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Only one in four keep their finances tidy

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If your family had to sort out your financial affairs, would they find everything in neatly labelled files, with a clear statement of your accounts, investments and pensions?

Or would they find a metre-high heap of paper, covered in illegible post-it notes, with ancient, possibly-cancelled pensions, savings accounts and old payslips?

A new report from Royal London shows that only one in four people organise their financial information well enough to allow their loved ones to locate it easily on death. The other 40m adults are more haphazard in their approach. More than one in 10 (12%) adults admitted that it would be very difficult for anyone to handle their financial affairs after they died.

One in three adults (33%) have dealt with the financial affairs of someone who has died. In many cases, the difficulty of dealing with another person’s financial affairs has galvanised people into organising their own finances more efficiently. More than two thirds (69%) of this group have their financial affairs well organised compared to those who have never had to deal with this (45%).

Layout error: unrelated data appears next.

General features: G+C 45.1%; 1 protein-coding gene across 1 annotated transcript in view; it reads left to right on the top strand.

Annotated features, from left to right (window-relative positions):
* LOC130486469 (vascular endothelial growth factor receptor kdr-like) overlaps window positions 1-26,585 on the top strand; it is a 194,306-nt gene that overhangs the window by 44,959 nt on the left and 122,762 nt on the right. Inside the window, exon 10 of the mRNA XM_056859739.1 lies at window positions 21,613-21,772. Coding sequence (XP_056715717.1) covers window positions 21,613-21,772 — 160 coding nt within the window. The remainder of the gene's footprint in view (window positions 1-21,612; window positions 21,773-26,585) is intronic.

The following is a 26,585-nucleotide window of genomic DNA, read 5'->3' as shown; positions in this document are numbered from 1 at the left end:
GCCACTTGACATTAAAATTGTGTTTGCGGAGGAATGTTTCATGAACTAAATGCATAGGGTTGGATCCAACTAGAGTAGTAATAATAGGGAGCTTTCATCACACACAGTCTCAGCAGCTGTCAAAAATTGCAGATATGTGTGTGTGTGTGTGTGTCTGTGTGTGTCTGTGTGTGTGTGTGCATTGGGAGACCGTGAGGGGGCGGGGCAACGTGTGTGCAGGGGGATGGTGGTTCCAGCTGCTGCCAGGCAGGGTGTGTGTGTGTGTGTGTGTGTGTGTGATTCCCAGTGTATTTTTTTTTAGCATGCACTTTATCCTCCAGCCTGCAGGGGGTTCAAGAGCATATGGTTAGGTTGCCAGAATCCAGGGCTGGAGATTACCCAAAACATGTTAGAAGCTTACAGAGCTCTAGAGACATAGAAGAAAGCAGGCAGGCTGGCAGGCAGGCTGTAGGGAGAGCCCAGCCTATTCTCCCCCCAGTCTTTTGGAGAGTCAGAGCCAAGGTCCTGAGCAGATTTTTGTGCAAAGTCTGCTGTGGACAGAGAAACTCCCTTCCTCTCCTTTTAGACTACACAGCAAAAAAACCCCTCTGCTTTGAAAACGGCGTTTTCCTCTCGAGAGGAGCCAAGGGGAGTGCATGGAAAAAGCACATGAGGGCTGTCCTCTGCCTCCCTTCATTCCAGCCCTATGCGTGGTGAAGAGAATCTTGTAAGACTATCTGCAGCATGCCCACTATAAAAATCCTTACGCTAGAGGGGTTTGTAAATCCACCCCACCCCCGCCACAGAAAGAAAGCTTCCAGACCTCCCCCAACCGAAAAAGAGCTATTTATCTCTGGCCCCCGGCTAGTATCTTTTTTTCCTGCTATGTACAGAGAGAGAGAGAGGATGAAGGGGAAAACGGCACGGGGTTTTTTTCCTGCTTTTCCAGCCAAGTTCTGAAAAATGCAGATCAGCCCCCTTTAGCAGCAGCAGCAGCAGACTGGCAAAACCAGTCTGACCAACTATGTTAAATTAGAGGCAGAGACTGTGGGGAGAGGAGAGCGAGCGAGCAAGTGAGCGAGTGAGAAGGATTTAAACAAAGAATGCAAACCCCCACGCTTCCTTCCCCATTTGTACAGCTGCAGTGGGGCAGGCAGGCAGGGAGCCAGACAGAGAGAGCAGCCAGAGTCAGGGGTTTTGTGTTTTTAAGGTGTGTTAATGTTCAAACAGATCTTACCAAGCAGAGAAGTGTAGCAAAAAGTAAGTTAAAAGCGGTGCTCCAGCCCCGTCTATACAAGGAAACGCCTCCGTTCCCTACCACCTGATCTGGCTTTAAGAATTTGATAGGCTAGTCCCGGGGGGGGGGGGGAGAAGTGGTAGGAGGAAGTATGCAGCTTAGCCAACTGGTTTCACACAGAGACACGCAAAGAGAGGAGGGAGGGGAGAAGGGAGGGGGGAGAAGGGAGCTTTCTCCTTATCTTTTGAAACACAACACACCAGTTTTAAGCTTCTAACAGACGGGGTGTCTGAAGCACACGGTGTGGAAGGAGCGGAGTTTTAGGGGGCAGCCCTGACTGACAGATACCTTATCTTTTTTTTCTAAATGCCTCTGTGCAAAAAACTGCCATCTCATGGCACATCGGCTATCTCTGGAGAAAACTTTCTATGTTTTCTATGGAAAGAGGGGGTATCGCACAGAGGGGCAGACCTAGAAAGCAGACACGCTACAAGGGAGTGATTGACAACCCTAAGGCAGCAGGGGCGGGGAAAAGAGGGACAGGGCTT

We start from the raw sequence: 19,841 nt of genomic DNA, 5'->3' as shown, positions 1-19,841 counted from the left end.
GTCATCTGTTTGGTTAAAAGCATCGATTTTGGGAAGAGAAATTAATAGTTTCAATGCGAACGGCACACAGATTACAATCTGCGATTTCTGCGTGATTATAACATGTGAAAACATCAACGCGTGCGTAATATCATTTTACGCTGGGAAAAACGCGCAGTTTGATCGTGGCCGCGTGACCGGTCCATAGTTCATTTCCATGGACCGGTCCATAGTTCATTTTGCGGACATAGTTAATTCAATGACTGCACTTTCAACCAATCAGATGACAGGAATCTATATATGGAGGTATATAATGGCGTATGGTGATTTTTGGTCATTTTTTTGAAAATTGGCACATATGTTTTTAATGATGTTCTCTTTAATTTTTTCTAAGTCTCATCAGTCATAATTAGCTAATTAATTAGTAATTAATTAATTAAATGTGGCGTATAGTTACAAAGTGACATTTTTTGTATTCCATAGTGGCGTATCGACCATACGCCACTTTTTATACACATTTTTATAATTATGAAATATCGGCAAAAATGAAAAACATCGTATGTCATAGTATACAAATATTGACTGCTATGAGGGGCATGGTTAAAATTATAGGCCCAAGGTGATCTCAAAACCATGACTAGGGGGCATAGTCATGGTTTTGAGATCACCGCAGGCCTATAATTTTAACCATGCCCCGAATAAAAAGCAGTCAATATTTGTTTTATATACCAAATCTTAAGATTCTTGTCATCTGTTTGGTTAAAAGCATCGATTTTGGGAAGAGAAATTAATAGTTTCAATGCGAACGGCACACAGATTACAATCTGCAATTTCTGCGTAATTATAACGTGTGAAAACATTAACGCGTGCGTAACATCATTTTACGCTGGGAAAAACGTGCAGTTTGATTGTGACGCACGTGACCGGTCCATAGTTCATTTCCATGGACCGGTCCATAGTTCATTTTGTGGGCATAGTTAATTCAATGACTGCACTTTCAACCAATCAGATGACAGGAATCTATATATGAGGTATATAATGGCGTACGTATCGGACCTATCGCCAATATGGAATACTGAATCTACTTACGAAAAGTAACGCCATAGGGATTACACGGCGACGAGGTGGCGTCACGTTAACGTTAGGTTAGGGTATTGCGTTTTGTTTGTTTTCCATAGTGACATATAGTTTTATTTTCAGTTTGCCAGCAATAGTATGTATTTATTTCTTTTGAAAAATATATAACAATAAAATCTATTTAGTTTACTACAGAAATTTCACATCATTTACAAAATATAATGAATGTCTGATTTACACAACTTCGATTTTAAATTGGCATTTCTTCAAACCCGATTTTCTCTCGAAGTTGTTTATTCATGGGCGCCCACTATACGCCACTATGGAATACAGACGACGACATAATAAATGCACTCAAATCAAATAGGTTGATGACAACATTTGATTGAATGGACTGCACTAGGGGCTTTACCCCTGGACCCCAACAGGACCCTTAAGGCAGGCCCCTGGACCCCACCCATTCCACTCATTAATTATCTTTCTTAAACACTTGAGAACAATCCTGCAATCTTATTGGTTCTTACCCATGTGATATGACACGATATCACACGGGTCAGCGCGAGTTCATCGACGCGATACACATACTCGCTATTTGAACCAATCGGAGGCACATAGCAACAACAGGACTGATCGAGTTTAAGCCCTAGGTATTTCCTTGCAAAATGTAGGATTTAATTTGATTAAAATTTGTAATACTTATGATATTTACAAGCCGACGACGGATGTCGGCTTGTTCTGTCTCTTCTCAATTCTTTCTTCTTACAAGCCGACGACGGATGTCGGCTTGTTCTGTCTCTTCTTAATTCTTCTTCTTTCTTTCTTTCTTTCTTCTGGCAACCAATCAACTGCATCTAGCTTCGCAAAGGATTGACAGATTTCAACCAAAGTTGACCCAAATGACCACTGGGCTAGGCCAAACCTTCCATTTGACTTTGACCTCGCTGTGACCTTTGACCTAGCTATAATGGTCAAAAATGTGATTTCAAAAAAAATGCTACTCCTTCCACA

In the event of a death, most families rely on savings (33%), followed by pension funds (26%) and cash from the sale of a property (21%). Worryingly, one in seven (14%) adults under 55 didn’t know what assets or income their family would live off if they were to die.

Royal London’s consumer spokesperson, Mona Patel, said: “While it’s unsurprising that money and health are the nation’s top priorities, it is worrying that only a quarter of people have their financial information organised well enough to let someone else deal with it. It’s not nice to have to think about dying, but the last thing you’d want is for your family to struggle to locate and deal with your finances. Perhaps a first step could be writing an “after I’m gone list”, to make it easier for loved ones to deal with your finances.”

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